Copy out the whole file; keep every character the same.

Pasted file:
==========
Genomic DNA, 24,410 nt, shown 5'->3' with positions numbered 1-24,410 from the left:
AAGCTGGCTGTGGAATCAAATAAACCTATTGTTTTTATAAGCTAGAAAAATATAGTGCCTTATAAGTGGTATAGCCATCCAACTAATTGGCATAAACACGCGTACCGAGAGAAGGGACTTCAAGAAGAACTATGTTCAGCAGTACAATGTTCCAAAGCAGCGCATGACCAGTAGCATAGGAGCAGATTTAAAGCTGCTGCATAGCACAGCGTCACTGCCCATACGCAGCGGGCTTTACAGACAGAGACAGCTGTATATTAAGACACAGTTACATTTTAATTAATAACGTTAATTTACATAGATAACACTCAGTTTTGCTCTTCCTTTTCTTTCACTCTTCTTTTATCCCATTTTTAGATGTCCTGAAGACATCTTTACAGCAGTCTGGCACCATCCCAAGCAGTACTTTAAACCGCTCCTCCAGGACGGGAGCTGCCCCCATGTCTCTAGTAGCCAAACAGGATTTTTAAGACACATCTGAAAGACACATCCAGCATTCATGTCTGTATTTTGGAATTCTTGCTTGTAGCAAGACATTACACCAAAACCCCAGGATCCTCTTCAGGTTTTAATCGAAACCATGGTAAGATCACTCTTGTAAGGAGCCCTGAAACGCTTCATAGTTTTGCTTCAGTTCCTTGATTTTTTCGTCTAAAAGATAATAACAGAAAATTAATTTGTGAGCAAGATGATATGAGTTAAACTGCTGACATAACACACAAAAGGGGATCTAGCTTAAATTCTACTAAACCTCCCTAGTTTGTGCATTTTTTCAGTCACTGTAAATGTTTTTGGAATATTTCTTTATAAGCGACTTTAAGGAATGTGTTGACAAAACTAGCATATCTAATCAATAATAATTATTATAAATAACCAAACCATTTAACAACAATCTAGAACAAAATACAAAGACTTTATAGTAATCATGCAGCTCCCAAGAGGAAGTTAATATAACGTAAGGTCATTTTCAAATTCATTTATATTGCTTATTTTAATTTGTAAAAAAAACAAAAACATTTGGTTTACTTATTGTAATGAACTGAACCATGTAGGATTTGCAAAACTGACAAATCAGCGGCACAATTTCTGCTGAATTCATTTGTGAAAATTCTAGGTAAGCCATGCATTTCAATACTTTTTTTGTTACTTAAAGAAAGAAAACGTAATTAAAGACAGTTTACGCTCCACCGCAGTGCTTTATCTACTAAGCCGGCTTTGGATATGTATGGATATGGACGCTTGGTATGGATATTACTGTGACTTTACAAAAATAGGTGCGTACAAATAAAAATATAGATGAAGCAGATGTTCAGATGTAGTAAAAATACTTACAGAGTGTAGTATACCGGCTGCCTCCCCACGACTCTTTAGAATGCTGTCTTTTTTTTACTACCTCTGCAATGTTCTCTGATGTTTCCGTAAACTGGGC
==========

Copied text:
Genomic DNA, 24,410 nt, shown 5'->3' with positions numbered 1-24,410 from the left:
AAGCTGGCTGTGGAATCAAATAAACCTATTGTTTTTATAAGCTAGAAAAATATAGTGCCTTATAAGTGGTATAGCCATCCAACTAATTGGCATAAACACGCGTACCGAGAGAAGGGACTTCAAGAAGAACTATGTTCAGCAGTACAATGTTCCAAAGCAGCGCATGACCAGTAGCATAGGAGCAGATTTAAAGCTGCTGCATAGCACAGCGTCACTGCCCATACGCAGCGGGCTTTACAGACAGAGACAGCTGTATATTAAGACACAGTTACATTTTAATTAATAACGTTAATTTACATAGATAACACTCAGTTTTGCTCTTCCTTTTCTTTCACTCTTCTTTTATCCCATTTTTAGATGTCCTGAAGACATCTTTACAGCAGTCTGGCACCATCCCAAGCAGTACTTTAAACCGCTCCTCCAGGACGGGAGCTGCCCCCATGTCTCTAGTAGCCAAACAGGATTTTTAAGACACATCTGAAAGACACATCCAGCATTCATGTCTGTATTTTGGAATTCTTGCTTGTAGCAAGACATTACACCAAAACCCCAGGATCCTCTTCAGGTTTTAATCGAAACCATGGTAAGATCACTCTTGTAAGGAGCCCTGAAACGCTTCATAGTTTTGCTTCAGTTCCTTGATTTTTTCGTCTAAAAGATAATAACAGAAAATTAATTTGTGAGCAAGATGATATGAGTTAAACTGCTGACATAACACACAAAAGGGGATCTAGCTTAAATTCTACTAAACCTCCCTAGTTTGTGCATTTTTTCAGTCACTGTAAATGTTTTTGGAATATTTCTTTATAAGCGACTTTAAGGAATGTGTTGACAAAACTAGCATATCTAATCAATAATAATTATTATAAATAACCAAACCATTTAACAACAATCTAGAACAAAATACAAAGACTTTATAGTAATCATGCAGCTCCCAAGAGGAAGTTAATATAACGTAAGGTCATTTTCAAATTCATTTATATTGCTTATTTTAATTTGTAAAAAAAACAAAAACATTTGGTTTACTTATTGTAATGAACTGAACCATGTAGGATTTGCAAAACTGACAAATCAGCGGCACAATTTCTGCTGAATTCATTTGTGAAAATTCTAGGTAAGCCATGCATTTCAATACTTTTTTTGTTACTTAAAGAAAGAAAACGTAATTAAAGACAGTTTACGCTCCACCGCAGTGCTTTATCTACTAAGCCGGCTTTGGATATGTATGGATATGGACGCTTGGTATGGATATTACTGTGACTTTACAAAAATAGGTGCGTACAAATAAAAATATAGATGAAGCAGATGTTCAGATGTAGTAAAAATACTTACAGAGTGTAGTATACCGGCTGCCTCCCCACGACTCTTTAGAATGCTGTCTTTTTTTTACTACCTCTGCAATGTTCTCTGATGTTTCCGTAAACTGGGC